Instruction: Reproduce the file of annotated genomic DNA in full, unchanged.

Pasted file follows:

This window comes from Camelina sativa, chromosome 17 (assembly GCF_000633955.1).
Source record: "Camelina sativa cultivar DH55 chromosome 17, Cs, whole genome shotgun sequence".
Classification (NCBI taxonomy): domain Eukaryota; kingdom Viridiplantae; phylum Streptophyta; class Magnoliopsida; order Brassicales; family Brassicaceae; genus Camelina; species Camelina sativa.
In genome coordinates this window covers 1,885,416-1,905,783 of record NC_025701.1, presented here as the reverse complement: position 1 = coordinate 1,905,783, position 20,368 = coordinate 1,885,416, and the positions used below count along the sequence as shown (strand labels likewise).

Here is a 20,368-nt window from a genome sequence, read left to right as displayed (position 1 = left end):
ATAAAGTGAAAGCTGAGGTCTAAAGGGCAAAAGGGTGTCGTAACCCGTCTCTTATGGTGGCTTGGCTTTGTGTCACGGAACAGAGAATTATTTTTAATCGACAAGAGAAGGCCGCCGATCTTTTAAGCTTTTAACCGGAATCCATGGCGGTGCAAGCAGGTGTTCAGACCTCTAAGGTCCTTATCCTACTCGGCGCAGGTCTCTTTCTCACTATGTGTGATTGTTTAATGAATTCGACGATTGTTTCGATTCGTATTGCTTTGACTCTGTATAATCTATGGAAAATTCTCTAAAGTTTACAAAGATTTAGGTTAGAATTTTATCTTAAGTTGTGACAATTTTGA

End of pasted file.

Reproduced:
This window comes from Camelina sativa, chromosome 17 (assembly GCF_000633955.1).
Source record: "Camelina sativa cultivar DH55 chromosome 17, Cs, whole genome shotgun sequence".
Classification (NCBI taxonomy): domain Eukaryota; kingdom Viridiplantae; phylum Streptophyta; class Magnoliopsida; order Brassicales; family Brassicaceae; genus Camelina; species Camelina sativa.
In genome coordinates this window covers 1,885,416-1,905,783 of record NC_025701.1, presented here as the reverse complement: position 1 = coordinate 1,905,783, position 20,368 = coordinate 1,885,416, and the positions used below count along the sequence as shown (strand labels likewise).

Here is a 20,368-nt window from a genome sequence, read left to right as displayed (position 1 = left end):
ATAAAGTGAAAGCTGAGGTCTAAAGGGCAAAAGGGTGTCGTAACCCGTCTCTTATGGTGGCTTGGCTTTGTGTCACGGAACAGAGAATTATTTTTAATCGACAAGAGAAGGCCGCCGATCTTTTAAGCTTTTAACCGGAATCCATGGCGGTGCAAGCAGGTGTTCAGACCTCTAAGGTCCTTATCCTACTCGGCGCAGGTCTCTTTCTCACTATGTGTGATTGTTTAATGAATTCGACGATTGTTTCGATTCGTATTGCTTTGACTCTGTATAATCTATGGAAAATTCTCTAAAGTTTACAAAGATTTAGGTTAGAATTTTATCTTAAGTTGTGACAATTTTGA